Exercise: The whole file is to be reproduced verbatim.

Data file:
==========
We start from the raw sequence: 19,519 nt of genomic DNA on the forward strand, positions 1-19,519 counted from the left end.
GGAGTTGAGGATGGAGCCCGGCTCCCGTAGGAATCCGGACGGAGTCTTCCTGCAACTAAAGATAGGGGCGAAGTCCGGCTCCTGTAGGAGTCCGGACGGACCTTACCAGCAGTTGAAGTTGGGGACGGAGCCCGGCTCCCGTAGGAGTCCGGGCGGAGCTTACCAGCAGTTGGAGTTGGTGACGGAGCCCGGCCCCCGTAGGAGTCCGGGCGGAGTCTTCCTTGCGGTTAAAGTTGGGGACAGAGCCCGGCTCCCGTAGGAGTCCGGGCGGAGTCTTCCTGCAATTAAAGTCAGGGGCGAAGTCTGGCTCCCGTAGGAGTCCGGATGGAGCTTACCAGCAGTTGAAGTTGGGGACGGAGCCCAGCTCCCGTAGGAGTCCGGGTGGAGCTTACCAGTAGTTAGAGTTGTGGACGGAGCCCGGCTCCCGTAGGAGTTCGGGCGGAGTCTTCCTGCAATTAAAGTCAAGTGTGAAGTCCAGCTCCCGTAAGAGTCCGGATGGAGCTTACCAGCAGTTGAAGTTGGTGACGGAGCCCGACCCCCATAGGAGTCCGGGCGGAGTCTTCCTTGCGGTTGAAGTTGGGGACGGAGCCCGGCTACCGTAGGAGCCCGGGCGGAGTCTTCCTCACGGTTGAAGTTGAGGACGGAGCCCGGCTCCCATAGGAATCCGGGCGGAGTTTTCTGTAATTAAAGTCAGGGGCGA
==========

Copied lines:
We start from the raw sequence: 19,519 nt of genomic DNA on the forward strand, positions 1-19,519 counted from the left end.
GGAGTTGAGGATGGAGCCCGGCTCCCGTAGGAATCCGGACGGAGTCTTCCTGCAACTAAAGATAGGGGCGAAGTCCGGCTCCTGTAGGAGTCCGGACGGACCTTACCAGCAGTTGAAGTTGGGGACGGAGCCCGGCTCCCGTAGGAGTCCGGGCGGAGCTTACCAGCAGTTGGAGTTGGTGACGGAGCCCGGCCCCCGTAGGAGTCCGGGCGGAGTCTTCCTTGCGGTTAAAGTTGGGGACAGAGCCCGGCTCCCGTAGGAGTCCGGGCGGAGTCTTCCTGCAATTAAAGTCAGGGGCGAAGTCTGGCTCCCGTAGGAGTCCGGATGGAGCTTACCAGCAGTTGAAGTTGGGGACGGAGCCCAGCTCCCGTAGGAGTCCGGGTGGAGCTTACCAGTAGTTAGAGTTGTGGACGGAGCCCGGCTCCCGTAGGAGTTCGGGCGGAGTCTTCCTGCAATTAAAGTCAAGTGTGAAGTCCAGCTCCCGTAAGAGTCCGGATGGAGCTTACCAGCAGTTGAAGTTGGTGACGGAGCCCGACCCCCATAGGAGTCCGGGCGGAGTCTTCCTTGCGGTTGAAGTTGGGGACGGAGCCCGGCTACCGTAGGAGCCCGGGCGGAGTCTTCCTCACGGTTGAAGTTGAGGACGGAGCCCGGCTCCCATAGGAATCCGGGCGGAGTTTTCTGTAATTAAAGTCAGGGGCGA